The start to finish of writing great client advice



The Tax Institute expert Andy Milidoni breaks it down.

There’s no denying that providing exceptional client advice involves exceptional commitment of thought, time and energy. But if you don’t know the fundamentals, you’ll be hard pressed to attract new customers, and keep your existing ones happy.

“What I'm finding is that in practice students aren't always being shown the start to finish of writing advice,” Andy Milidoni, Partner at Johnson Winter & Slattery and CTA3 Advisory lecturer at The Tax Institute, points out.

“In the CTA3 Advisory subject, there's a lot of emphasis placed on the process of providing client advice. That's something students don't always see in practice.

“A lot of the comments I get from students is, ‘I wish someone had shown me that earlier. I know that's what I have to produce, but I don't always get shown that,’” he adds.

Andy has been practicing tax for almost 20 years across all aspects of revenue, law and trusts, including indirect and direct taxes, GST, stamp duty, land taxes, as well as income tax and international tax. In the subject, candidates study trusts selling businesses, and the CGT consequences that arise. The subject also looks at how the small business concessions apply to gains made by trusts.



The backbone of any practice

“What’s covered in the trusts and CGT module is first of all, the basic taxation regime that applies to trusts, so we look at Division 6 in the 1936 Act,” he explains.

“We then look at how the CGT regime interacts with the taxation of trust provisions.

“Historically, this has always created a number of challenges in the legislative regime, and it really requires practitioners, and students learning the content, to be confident with the starting principles, and then seeing how they apply to particular situations.”

Andy says that regardless of whether you are a tax professional in the big corporate or a small to medium sized enterprise (SME), these subjects are essential.

“I think a lot of these subjects pretty much form the backbone of any practice,” he says. “Whether you're working for the higher end of town, or the SME market, these three areas would be covered by each of those sectors.

Andy says because these areas also teach some very important first principle skills in tax, they can then be applied in any part of tax law.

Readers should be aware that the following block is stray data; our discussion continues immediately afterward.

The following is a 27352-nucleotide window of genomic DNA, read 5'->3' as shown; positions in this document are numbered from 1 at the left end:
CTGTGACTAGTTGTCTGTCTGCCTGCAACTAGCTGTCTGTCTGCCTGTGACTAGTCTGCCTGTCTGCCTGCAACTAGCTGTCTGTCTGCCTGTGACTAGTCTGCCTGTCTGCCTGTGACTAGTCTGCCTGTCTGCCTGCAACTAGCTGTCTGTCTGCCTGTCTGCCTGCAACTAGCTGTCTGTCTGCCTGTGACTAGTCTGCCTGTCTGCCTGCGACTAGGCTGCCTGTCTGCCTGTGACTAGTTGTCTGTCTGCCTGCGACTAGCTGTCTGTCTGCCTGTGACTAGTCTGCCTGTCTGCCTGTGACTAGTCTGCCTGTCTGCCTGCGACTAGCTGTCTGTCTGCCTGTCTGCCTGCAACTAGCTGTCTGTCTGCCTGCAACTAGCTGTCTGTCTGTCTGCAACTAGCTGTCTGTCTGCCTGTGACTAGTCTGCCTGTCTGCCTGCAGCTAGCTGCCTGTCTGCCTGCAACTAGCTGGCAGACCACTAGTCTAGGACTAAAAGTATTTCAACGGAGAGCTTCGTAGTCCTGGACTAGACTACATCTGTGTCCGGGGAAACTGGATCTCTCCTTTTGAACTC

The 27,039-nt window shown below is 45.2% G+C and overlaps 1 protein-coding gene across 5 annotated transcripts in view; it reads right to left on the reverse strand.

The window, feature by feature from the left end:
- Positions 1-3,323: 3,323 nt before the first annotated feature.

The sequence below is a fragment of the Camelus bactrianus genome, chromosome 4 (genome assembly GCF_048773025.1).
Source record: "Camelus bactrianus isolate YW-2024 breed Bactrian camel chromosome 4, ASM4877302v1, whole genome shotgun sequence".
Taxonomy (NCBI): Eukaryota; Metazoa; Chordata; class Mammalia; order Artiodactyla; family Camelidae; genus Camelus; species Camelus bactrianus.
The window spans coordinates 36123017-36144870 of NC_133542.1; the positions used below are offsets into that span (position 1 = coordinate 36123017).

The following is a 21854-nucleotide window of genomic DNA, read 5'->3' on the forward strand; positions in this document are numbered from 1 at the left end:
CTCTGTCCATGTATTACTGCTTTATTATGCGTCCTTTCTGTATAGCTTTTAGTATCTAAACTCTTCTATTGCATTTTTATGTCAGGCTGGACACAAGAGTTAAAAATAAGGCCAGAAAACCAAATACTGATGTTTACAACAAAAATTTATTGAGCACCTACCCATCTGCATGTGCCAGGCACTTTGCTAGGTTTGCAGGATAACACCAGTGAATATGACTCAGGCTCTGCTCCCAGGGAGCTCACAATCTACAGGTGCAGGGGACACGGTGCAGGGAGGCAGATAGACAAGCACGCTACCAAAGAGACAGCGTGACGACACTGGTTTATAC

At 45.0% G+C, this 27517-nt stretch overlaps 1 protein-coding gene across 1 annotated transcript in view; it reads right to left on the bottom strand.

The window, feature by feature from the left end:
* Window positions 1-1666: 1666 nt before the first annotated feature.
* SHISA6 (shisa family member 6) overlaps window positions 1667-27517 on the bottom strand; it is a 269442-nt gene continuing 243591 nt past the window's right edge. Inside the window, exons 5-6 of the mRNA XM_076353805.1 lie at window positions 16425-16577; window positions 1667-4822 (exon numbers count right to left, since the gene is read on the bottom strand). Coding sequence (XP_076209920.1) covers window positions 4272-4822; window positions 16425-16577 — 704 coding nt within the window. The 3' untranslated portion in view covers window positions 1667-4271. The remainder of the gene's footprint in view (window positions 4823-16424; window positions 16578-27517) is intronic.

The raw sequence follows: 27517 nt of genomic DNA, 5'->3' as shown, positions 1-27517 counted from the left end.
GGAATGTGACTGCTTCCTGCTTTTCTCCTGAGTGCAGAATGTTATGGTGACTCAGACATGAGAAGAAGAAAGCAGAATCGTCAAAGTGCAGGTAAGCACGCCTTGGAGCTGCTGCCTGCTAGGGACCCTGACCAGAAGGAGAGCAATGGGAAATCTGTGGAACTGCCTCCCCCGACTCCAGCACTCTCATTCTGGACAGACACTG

“So, when we look at whether it's GST, or trusts, or corporate tax, there are recurring themes as to how you approach problems,” he explains.

The process of putting an advice together

When putting client advice together, Andy suggests looking at the facts and then try to make sense of what's happened.

“What I find in putting an advice together, and what I try to relay to students, is that the first part is looking at the fact scenario, and casing out all the issues, before we even start looking at what the legal outcomes will be.

“Then, we work out whether or not there is additional information we should be asking before moving on to the advice,” he explains.

He says that this process can be applied by candidates in practice.

“We then work out what the issues are, and what the law is applying to those issues. Then we apply the law to the issues to get to an outcome. At this part of CTA3 Advisory, we go through the journey in three hours and students are actually shown how to write the advice”.

Test your client’s claims

Andy says tax professionals need to be very analytical and actually test what clients are telling them. Tax involves a lot of stress testing. Even after going through the process, he says we never really know what the final advice is going to be until it has been written.

“Test facts and be very rigorous as to finding out what the answers are through research, through analysing the law, and then analysing law as it applies to those facts,” he advises.

“It also means that by asking questions, we can actually sometimes cover material that a lot of people want to know about.”



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